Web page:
CITY councillor's pay will rise next year - but not as much as first thought.

Councillors from Worcester City Council voted for their own two per cent pay rise next year - an amount lower than the 3.2 per cent increase that was recommended to them.

The two per cent increase means every councillor will get at least an extra £86 next year - pushing the basic allowance up to £4,386.

The independent remuneration panel (IRP) – the body tasked with looking at how much councillors should be paid – had recommended a higher increase after a pay rise was rejected last year.

At a meeting of the city council on Tuesday (February 19), Councillor Louis Stephen said the council needed to be able to attract candidates from all walks of life and how much they were paid could depend on whether somebody from a poorer background puts themselves forward or not.

He said: “Nobody really becomes a councillor for the money. But for some people juggling other jobs and caring responsibilities, the councillor’s allowance could be the difference for somebody who is on a low income being a councillor or not.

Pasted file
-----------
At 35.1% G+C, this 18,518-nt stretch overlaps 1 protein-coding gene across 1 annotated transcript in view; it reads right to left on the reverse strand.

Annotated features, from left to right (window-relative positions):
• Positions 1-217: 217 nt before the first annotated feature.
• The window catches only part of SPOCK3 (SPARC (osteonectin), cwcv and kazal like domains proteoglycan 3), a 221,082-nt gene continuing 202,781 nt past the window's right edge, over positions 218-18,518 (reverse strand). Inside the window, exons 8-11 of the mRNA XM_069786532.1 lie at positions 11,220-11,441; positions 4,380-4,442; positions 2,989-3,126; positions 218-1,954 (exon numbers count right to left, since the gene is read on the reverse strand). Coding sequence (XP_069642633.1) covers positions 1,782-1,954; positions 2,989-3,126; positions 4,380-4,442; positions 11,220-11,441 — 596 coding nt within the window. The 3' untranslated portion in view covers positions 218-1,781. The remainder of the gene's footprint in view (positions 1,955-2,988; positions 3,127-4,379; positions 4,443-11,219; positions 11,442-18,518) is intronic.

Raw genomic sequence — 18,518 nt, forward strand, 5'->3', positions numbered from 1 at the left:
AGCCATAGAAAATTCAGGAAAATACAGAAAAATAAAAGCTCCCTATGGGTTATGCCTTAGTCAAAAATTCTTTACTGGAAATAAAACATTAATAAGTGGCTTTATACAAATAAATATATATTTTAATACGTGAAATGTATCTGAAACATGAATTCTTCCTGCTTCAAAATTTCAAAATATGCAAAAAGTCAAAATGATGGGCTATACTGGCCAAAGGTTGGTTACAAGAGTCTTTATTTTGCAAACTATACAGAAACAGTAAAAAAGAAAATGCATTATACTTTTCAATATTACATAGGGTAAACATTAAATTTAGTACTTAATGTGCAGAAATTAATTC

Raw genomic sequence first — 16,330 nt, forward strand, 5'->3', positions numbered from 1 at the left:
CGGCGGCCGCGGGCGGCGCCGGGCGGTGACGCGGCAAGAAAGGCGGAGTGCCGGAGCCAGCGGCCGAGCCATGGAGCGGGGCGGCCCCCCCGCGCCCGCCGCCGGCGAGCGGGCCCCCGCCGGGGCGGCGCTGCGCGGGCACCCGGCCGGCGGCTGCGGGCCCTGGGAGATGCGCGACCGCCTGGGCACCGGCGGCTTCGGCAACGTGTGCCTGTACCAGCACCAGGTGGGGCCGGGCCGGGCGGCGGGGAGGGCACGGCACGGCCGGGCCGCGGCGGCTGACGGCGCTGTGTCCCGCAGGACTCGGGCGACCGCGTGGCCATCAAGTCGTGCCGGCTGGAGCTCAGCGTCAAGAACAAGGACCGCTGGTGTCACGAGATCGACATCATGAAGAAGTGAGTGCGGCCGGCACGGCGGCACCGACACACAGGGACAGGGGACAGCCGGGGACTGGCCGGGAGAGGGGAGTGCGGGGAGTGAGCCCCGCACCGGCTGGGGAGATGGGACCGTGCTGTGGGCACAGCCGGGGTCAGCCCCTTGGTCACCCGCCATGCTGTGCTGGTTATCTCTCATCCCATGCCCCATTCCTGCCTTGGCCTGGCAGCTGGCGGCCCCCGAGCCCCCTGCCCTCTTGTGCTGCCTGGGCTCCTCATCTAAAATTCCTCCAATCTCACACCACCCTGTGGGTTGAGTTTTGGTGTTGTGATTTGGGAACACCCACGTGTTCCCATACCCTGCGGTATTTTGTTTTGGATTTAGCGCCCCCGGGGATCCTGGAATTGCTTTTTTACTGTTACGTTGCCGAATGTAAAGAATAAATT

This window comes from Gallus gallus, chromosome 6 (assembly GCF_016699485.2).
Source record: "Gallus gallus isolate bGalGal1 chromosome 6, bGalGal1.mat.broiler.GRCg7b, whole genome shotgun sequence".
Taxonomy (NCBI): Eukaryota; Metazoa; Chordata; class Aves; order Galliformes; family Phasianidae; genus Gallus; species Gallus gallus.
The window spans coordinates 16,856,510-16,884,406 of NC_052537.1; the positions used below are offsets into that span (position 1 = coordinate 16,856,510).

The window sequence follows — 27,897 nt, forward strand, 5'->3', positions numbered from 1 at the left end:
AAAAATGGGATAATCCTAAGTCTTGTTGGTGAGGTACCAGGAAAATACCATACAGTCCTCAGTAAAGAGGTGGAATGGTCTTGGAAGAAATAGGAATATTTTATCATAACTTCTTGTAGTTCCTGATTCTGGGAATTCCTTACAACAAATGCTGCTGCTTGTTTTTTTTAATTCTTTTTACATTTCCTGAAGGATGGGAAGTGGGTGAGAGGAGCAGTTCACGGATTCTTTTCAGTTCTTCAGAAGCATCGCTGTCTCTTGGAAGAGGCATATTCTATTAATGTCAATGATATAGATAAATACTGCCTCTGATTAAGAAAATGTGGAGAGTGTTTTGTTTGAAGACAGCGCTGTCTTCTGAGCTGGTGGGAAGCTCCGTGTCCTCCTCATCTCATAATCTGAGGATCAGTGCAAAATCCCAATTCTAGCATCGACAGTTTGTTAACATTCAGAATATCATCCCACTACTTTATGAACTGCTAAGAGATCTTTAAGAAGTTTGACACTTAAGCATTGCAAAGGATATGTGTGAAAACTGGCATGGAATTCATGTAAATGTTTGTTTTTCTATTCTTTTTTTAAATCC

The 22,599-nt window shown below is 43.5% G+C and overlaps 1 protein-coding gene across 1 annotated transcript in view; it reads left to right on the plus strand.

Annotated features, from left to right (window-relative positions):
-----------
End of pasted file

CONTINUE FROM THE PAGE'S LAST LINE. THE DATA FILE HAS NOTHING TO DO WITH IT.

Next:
“So on that basis, I think we need to at least keep pace with inflation to make sure that everybody can become a councillor if they wish to do so.

Cllr Stephen said he did not think a councillor’s pay should increase by the recommended 3.2 per cent as it would send the “wrong message” but a two per cent increase was “reasonable.”

Cllr Marc Bayliss, leader of the city council, said: “I think this is affordable, proportionate and in line with the independent remuneration panel has recommended so therefore I am happy to support this.”

The new list of recommended allowances comes after the council agreed in principle to switch from a cabinet to committee system in November 2016 and was ratified in May 2017.

Following the change in style, the IRP agreed to take another look at how much councillors and chairman of committees are paid once the new system had been up and running for at least a year.

The panel recommended a one per cent increase in 2017/18 meaning a basic allowance would have gone up by £50 to £4,300 but that was ignored so the council could carry out the review.